A “past due” account status is no good news at all when it comes to your credit card account. The longer your account status reads past due, the worse it is for your account standing and your credit rating. Let’s analyze what it means to be past due on an account.Past Due

What It Means To Be Past Due On An Account

When your account reads past due, that implies that the minimum required payment was not applied to the account as of the last payment due date. Your account technically becomes past due after you miss the payment. Some credit card issuers immediately apply a late fee to your credit card. The account stays in past due status till you make the needed minimum payment to make your account current.

If your account is in a past due to status, you may be charged a late fee, have your interest rate increased, or lose your ability to make purchases on your account. For those using rewards credit cards, you may lose all the rewards you’ve earned to date. A past-due status can apply to any account that needs regular monthly payments that must be made by a specific date.

Things That Happens When You Are Past Due on An Account

If your account reads past due on the day you miss a payment, the good news is that you still have time to correct it, before it affects your credit rating. Your credit report will not show that your account is past due until your payment is 30 days late. Immediately the past due status is reported to the credit bureaus, that’s when it affects your credit score.

When it gets to 180 days ( or six months past due), your credit card gets charged off. This implies that you will not have the option to meet up on the amount due balance and resume regular minimum payments. Rather, you’ll only have the option to pay the balance in full. Also, your credit card issuer may assign or sell the account to a collection agency for further collection.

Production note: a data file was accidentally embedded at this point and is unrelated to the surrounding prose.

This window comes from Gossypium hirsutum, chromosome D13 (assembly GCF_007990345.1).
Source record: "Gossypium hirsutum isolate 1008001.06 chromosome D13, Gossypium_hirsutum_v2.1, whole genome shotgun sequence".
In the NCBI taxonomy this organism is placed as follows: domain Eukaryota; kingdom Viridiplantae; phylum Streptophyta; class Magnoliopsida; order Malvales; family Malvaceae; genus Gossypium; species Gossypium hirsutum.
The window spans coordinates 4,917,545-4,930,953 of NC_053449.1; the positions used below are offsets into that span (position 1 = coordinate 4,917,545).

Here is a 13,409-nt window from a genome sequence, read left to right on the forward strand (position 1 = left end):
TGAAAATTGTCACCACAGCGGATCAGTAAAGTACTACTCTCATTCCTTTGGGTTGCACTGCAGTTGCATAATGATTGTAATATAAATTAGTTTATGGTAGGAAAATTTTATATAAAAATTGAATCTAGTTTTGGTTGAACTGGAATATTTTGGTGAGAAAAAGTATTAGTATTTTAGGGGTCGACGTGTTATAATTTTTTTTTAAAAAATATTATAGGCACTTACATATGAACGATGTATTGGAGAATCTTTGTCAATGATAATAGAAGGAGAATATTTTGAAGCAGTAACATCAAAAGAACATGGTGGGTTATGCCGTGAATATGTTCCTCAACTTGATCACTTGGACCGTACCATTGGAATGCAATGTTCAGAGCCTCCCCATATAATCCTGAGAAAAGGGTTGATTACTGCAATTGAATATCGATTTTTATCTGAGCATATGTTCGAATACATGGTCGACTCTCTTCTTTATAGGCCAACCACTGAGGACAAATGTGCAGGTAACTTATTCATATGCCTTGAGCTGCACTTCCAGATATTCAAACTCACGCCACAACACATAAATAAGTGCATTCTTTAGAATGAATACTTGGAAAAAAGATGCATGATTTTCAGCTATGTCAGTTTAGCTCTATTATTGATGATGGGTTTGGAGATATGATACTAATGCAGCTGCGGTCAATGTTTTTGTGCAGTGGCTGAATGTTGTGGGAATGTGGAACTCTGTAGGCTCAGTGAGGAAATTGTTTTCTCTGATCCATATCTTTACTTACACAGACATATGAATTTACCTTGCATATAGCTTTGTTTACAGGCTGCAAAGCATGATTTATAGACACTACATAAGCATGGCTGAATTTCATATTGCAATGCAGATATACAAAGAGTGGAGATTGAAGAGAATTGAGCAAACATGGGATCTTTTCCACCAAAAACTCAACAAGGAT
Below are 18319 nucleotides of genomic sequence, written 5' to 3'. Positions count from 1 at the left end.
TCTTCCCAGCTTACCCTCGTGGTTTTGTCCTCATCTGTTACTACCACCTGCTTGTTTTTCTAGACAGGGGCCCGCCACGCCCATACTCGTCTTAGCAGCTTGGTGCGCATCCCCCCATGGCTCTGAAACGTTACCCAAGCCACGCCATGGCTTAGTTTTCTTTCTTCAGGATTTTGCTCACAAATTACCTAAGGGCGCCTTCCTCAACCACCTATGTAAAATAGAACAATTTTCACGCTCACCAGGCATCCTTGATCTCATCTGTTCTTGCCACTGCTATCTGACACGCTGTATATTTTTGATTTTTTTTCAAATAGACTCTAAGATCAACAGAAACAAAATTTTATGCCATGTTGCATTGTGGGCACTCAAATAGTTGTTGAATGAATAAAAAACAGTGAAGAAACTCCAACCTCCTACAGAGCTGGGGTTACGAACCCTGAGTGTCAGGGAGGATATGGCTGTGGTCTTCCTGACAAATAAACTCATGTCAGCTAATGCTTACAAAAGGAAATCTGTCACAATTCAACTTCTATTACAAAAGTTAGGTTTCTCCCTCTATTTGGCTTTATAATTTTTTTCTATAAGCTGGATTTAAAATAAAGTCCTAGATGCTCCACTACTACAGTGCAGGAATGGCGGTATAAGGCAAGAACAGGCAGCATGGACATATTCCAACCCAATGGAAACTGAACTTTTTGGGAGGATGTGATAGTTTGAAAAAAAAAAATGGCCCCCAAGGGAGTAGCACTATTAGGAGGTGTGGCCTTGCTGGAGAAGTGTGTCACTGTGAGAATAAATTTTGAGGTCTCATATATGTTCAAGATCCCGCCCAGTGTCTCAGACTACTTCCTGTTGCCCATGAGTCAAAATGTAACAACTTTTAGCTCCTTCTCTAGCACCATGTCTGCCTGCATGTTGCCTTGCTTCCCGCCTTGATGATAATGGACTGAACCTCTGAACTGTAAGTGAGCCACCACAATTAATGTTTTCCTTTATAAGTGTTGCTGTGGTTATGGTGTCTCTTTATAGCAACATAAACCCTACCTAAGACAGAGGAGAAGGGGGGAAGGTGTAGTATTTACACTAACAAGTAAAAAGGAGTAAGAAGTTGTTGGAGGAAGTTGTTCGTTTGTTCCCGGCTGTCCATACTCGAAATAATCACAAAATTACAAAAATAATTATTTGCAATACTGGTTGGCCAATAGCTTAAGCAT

You may also get charged a late fee each month that you’re past due. Note, these fees add up quickly, thus the longer you go past due, the more it will cost you to become current on your payments. After 60 days past due on your credit card account, your lender may increase your interest rate to the highest penalty rate. In some cases, the penalty rate can stay in effect for any new balance even after your account current is paid off.

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Grace Period

The grace period is beyond the due date during which time your payment can be received without penalty. Some lenders can actually allow a payment grace period.

What’s Included In a Past Due Amount?

The credit card statement includes a past due amount. This amount gets higher than your regular monthly payment based on how past due your account has become. The past due amount is a sum of the minimum payments you’ve missed plus late fees which is added to your account since your last payment due date. This is the amount you must pay to bring your account up to speed again.

How To Get Out Of Past Due Status

Can you get your account out of past-due? yes you can, by paying the minimum payment plus any late fees and interest that you’ve accrued. Immediately you’ve paid the past due to balance, the late fees stop accumulating. Your credit card issuer will report a “current” status to the credit bureaus for that month going forward. If your APR was raised to the penalty rate by your issuer, it will return to the regular APR after you’ve made your next six payments on time.

In the event where you can’t pay the full amount needed to bring your account current, it is best you talk to your creditor or lender about payment options. Your issuer may be able to offer a payment arrangement that will make it easier to get your account out of the fix. Some lenders can apply forbearance to your account and add the past due amount to the balance of your loan and bring you out of past-due status.

There you have it that’s it about what it means to be past due on an account.